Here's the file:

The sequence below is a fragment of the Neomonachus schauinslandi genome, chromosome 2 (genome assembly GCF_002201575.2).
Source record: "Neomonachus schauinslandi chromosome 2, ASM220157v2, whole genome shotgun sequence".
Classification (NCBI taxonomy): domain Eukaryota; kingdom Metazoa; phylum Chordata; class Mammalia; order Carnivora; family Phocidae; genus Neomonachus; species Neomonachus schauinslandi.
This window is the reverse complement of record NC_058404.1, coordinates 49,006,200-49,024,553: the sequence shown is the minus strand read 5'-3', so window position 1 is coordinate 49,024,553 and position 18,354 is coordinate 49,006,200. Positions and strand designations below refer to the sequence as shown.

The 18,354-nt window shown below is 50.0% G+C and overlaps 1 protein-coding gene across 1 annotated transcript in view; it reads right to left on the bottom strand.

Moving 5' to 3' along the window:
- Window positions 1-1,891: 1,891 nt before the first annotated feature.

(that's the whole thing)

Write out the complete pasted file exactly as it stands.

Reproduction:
The sequence below is a fragment of the Neomonachus schauinslandi genome, chromosome 2 (genome assembly GCF_002201575.2).
Source record: "Neomonachus schauinslandi chromosome 2, ASM220157v2, whole genome shotgun sequence".
Classification (NCBI taxonomy): domain Eukaryota; kingdom Metazoa; phylum Chordata; class Mammalia; order Carnivora; family Phocidae; genus Neomonachus; species Neomonachus schauinslandi.
This window is the reverse complement of record NC_058404.1, coordinates 49,006,200-49,024,553: the sequence shown is the minus strand read 5'-3', so window position 1 is coordinate 49,024,553 and position 18,354 is coordinate 49,006,200. Positions and strand designations below refer to the sequence as shown.

The 18,354-nt window shown below is 50.0% G+C and overlaps 1 protein-coding gene across 1 annotated transcript in view; it reads right to left on the bottom strand.

Moving 5' to 3' along the window:
- Window positions 1-1,891: 1,891 nt before the first annotated feature.